Representatives of the ruling Likud party met on Friday with members of the Union of Right-Wing Parties for coalition talks during which the far-right faction laid out conditions for joining a government led by Prime Minister Benjamin Netanyahu.
The two parties were expected to meet again early next week.
The URWP is demanding that Netanyahu commit to annexing all Israeli settlements in the West Bank as well as support legislation that would grant the premier de-facto immunity from prosecution, a spokesman for a senior lawmaker in the far-right faction told The Times of Israel this week.
Ahead of the talks with Likud, the URWP pressed for a long list of additional demands, ranging from high-level ministerial portfolios to legislation that would blunt the power of the Supreme Court to act as a check on the Knesset.
Those stipulations for entering the government — as leaked over the weeks since the April 9 elections — include that faction leader, Rafi Peretz, be named education minister and the slate’s No. 2, Bezalel Smotrich, be made justice minister.
The URWP amalgam is made up of the national religious Jewish Home and National Union parties along with Otzma Yehudit, a radical group led by self-proclaimed disciples of the late American rabbi Meir Kahane, whose Kach party was banned in Israel in the 1980s for racism.
In a move seen as a bone to Netanyahu, Smotrich has said he will put forth during coalition negotiations a bill he proposed during the previous Knesset that would ensure automatic immunity to any member of parliament and would likely shield Netanyahu from prosecution in the three corruption cases against him.
If it is passed, and Attorney General Avichai Mandelblit — after a hearing with the prime minister in the coming months — decides to indict him, the premier would likely be spared a Knesset vote on a motion to strip him of his parliamentary immunity.
In the weeks leading up to the April 9 election, Netanyahu repeatedly said he would not push such legislation himself, but was coy when asked about others doing so.
In an implicit quid-pro-quo, URWP is insisting that Netanyahu make good on his campaign pledge to annex all of the settlements, which are home to some 400,000 Israeli Jews. Observers say such a move, which would come as the Trump administration prepares to roll out its long awaiting peace plan, would put a nail in the coffin of hopes for a two-state solution to the Israeli-Palestinian conflict.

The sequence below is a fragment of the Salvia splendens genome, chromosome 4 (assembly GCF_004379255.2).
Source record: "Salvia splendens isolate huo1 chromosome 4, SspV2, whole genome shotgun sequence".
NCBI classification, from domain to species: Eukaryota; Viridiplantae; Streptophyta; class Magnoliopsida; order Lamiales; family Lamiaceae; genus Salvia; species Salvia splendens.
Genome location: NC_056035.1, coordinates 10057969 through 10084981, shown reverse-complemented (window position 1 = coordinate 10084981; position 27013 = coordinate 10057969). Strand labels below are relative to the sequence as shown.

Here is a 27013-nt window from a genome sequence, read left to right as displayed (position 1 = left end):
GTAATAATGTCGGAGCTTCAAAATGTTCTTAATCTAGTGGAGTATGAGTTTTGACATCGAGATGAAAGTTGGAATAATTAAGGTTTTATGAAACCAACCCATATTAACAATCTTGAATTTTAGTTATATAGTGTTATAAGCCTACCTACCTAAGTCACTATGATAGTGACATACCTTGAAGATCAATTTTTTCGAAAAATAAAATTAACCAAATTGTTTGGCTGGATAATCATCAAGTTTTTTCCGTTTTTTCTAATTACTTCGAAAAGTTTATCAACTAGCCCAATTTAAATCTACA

The URWP is also demanding the passage of a High Court override bill that would allow the Knesset, with a majority vote, to re-enact legislation struck down as unconstitutional by the top legal body. The legislation, or a version of it, is supported by several of the right-wing factions expected to make up Netanyahu’s coalition, which have seen some of their legislative efforts struck down by the Supreme Court.
Other demands, including a third, more minor ministerial portfolio — such as the Jerusalem or Diaspora Affairs ministries — are widely understood to be negotiating tactics aimed at putting as much pressure as possible on Netanyahu, who ostensibly will not agree to every one of the far-right slate’s stipulations.
Also on the URWP wish list a demand that the government sponsor an expanded version of the so-called “Norwegian law” that would allow any MK who is appointed to a cabinet post to resign temporarily from the Knesset, thereby permitting the next in line on their party’s slate to enter parliament.
The current law only allows a party to activate the Norwegian law for one of its appointed ministers, but URWP wants to ensure that its slate’s lone Otzma Yehudit representative, Itamar Ben Gvir, gets into the Knesset. At number seven on the list, the activist attorney is currently two spots shy from doing so. A successful passage of such a law would lead to both Peretz and Smotrich resigning from the Knesset to focus solely on the work of their respective ministries, in turn allowing Ben Gvir and settler activist Orit Strock into parliament.
The party is also asking for the establishment of a ministerial committee, headed by a URWP member, that will be responsible for legalizing settlement outposts and wildcat homes throughout the West Bank, in addition to taking responsibility over the World Zionist Organization’s Settlement Division. The faction is also seeking the abolition of the Civil Administration, the Defense Ministry body responsible for running much of the government bureaucracy for Israeli settlers. Instead, such approvals would be granted by the relevant government offices.
Also on the URWP’s list of demands is the cancellation of the Disengagement Law, a move that would allow Israelis to return to the four northern West Bank settlements that were evacuated in 2005 at the same time as the unilateral pullout from the Gaza Strip.
The right-wing slate is also eyeing more say among Knesset members over the appointment of judges, including through a parliamentary hearing.
It will also seek to bar the attorney general from taking a position against that of the cabinet, and prevent the state comptroller from reporting on the activities of government offices in real-time. Ombudsman Yosef Shapira has published reports over the past several years that have been heavily critical of several ministries’ funneling of funds toward illegal West Bank outposts.
Blue and White MK Ofer Shelah claimed Monday that the list appeared to have been written by Netanyahu himself.
“The vision of the nightmare government is coming true,” he said in a statement. “Netanyahu will give — to Smotrich — and take — immunity for himself.”